Things That Matter

University Student Arrested For Creating Meme Account Calling Out New Government

On the last day of 2019, Bolivian officials arrested a university student for creating a popular meme account that criticized the controversial change of government. Bolivia saw a change from long-beloved indigenous President Evo Morales to the self-declared Conservative Christian Interim President Jeanine Añez Chavez. The arrest of María Alejandra Salinas comes in the wake of rising concern of the stability of the democracy after military personnel violently ransacked President Morales’ home. Morales is currently living in exile in Mexico City, his new asylum home. Now, those who were concerned about the new right-wing government are troubled to learn of Salinas’s arrest in what they perceive as a violation of free speech. Salinas, herself, was worried before she was even arrested. She deactivated her account just days before her arrest for fear of her own personal safety after receiving numerous death and rape threats.

The new government actions are prompting civilian debate about whether it’s okay for the government to censor and arrest citizens for sharing differing political views.

María Alejandra Salinas ran the meme account Suchel, which reached over 10,000 followers until she shut it down.

CREDIT: GUSTAVO GARECA / FACEBOOK

A graduate student in feminist studies at La Universidad Mayor de San Andrés, Salinas decided to join the mass protests after the forced resignation of former Bolivian President Morales. She protested in her own way by creating a digital meme account called Suchel that garnered 10,000 followers since Morales’ exile on Nov. 10. If you’re reading this, you probably already understand the art of the meme. Using humor to give cutting insight into political opinions, #Suchel became emblematic of an Internet subculture of Bolivia’s pro-Morales, pro-Indigenous movement.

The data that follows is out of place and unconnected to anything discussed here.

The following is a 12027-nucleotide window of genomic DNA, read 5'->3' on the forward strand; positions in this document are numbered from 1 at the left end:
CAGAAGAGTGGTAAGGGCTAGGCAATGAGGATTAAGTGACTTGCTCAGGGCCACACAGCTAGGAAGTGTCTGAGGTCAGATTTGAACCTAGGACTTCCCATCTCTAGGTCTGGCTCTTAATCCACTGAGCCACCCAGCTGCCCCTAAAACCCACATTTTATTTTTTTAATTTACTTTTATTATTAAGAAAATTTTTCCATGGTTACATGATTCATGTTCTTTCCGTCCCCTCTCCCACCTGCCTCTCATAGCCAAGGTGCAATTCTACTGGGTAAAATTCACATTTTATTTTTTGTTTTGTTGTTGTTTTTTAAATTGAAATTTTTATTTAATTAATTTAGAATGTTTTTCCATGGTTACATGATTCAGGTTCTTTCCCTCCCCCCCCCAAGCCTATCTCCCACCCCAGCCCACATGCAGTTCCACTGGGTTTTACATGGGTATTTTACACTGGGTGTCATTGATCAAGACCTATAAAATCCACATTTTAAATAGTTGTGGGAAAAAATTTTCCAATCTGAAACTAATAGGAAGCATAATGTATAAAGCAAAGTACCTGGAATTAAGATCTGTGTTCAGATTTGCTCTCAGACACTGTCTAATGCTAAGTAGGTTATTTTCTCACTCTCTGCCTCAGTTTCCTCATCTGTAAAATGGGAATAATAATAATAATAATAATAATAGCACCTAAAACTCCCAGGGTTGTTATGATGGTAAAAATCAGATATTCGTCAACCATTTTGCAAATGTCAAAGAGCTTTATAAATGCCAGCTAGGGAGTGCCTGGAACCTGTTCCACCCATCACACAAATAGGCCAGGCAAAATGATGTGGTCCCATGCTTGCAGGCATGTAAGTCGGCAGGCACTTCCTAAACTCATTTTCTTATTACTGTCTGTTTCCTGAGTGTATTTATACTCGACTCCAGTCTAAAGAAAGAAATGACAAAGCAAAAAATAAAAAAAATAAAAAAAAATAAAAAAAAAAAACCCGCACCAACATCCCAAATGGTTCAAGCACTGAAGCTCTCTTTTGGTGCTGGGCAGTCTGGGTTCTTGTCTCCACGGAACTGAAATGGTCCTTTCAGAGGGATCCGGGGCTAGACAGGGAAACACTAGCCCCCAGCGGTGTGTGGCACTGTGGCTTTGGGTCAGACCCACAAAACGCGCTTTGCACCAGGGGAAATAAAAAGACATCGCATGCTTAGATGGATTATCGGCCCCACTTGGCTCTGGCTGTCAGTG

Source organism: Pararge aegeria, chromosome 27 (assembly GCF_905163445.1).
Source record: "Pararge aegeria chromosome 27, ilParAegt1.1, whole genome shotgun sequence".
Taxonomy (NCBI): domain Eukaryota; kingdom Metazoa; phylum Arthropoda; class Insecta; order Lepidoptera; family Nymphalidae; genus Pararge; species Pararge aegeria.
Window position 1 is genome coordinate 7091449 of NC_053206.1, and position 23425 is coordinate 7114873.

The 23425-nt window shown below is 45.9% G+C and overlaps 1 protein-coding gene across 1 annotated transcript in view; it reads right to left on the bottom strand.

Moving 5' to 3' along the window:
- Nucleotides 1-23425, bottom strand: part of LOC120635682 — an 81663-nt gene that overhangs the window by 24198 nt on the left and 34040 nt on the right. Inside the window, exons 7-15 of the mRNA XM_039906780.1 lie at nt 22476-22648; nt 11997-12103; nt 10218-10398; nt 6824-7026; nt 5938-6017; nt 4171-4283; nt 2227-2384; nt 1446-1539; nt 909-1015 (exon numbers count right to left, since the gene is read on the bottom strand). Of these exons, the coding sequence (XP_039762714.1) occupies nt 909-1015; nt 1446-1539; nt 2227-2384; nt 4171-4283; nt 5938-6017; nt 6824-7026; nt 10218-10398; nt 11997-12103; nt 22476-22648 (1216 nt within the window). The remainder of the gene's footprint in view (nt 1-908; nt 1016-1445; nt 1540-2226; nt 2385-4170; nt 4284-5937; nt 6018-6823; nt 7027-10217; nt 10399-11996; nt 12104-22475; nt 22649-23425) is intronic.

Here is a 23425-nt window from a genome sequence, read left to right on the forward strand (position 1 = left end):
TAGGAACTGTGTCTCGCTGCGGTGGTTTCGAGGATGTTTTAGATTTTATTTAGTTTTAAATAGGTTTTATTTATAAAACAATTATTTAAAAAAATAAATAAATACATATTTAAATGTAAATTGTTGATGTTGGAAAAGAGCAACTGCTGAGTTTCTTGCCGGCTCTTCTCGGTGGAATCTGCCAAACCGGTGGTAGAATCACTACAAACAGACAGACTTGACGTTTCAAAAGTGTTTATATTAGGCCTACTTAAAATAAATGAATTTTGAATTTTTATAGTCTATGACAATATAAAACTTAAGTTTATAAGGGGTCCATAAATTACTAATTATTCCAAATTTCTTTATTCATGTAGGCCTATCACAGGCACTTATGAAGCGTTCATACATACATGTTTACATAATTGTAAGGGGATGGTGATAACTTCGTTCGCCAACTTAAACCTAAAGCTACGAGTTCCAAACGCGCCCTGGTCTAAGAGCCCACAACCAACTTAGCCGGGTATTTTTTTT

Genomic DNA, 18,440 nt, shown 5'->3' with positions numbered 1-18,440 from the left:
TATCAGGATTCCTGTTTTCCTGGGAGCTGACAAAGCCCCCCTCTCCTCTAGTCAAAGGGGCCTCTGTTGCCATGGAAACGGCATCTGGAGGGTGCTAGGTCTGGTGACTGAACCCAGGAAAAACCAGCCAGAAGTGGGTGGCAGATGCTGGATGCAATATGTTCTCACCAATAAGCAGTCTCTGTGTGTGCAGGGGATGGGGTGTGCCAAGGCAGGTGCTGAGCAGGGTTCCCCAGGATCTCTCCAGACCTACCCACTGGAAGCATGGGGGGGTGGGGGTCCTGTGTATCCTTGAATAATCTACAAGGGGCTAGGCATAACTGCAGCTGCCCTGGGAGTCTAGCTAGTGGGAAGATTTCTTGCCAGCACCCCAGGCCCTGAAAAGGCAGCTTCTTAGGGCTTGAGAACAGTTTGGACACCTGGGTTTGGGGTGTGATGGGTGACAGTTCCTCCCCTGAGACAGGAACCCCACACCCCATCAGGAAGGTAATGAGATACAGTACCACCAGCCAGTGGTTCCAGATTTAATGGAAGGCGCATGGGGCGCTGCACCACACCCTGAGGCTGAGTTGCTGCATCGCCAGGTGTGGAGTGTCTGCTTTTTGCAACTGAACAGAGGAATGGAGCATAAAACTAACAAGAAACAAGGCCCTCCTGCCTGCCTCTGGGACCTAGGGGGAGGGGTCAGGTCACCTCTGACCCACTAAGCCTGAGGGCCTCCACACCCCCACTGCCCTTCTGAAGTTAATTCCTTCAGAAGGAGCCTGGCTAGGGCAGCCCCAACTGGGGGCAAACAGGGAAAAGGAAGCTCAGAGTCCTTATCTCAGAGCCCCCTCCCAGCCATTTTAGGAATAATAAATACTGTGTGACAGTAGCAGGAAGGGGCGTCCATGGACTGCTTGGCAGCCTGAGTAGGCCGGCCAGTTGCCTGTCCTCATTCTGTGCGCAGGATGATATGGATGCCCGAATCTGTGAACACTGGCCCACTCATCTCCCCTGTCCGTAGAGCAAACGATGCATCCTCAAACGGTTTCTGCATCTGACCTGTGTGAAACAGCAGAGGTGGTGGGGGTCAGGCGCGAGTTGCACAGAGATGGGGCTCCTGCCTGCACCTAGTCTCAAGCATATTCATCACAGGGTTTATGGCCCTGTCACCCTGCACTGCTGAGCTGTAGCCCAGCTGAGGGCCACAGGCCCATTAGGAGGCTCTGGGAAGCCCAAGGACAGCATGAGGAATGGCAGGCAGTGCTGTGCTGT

The government’s move to arrest Salinas only seems to validate Suchel’s followers’ concerns: that the state is seeking to maintain its power by any means necessary, including violating free speech rights.

Others are celebrating the arrest of Salinas, calling her a “digital warrior” seeking to “destabilize the government of our President Jeanine Añez.”

CREDIT: SUCHEL 2.0 / FACEBOOK

A Facebook group called “¡El 21-F SE RESPETA!” that had reached an equal size to Suchel’s leftist group is celebrating her arrest. The right-ist group seems to also employ the same use of memes to spread their political ideology. Still, members are celebrating Salinas’s arrest, claiming that she “comes from a bourgeois family that enjoys the honey of capitalism and defends socialism.”

Meanwhile, the Inter-American Commission on Human Rights (CIDH) reported that a bot campaign was employed by far-right government factions to influence public opinion in their favor. The CIDH found that 68,000 fake accounts posted over 1 million tweets during a week-long period before, during, and after the coup. Suchel became one of the few authentic informative accounts that indigenous and liberal Bolivians could rely on. 

“They say that I promote hate, indoctrinate people,” Salinas later wrote in a social media post. “This is just a page that doesn’t even reach 10 percent of the population in Bolivia. I have no power over people,” she added. 

According to Salinas, four men physically assaulted her and threatened to rape her if she didn’t give them her phone password.

CREDIT: @WYATTREED13 / TWITTER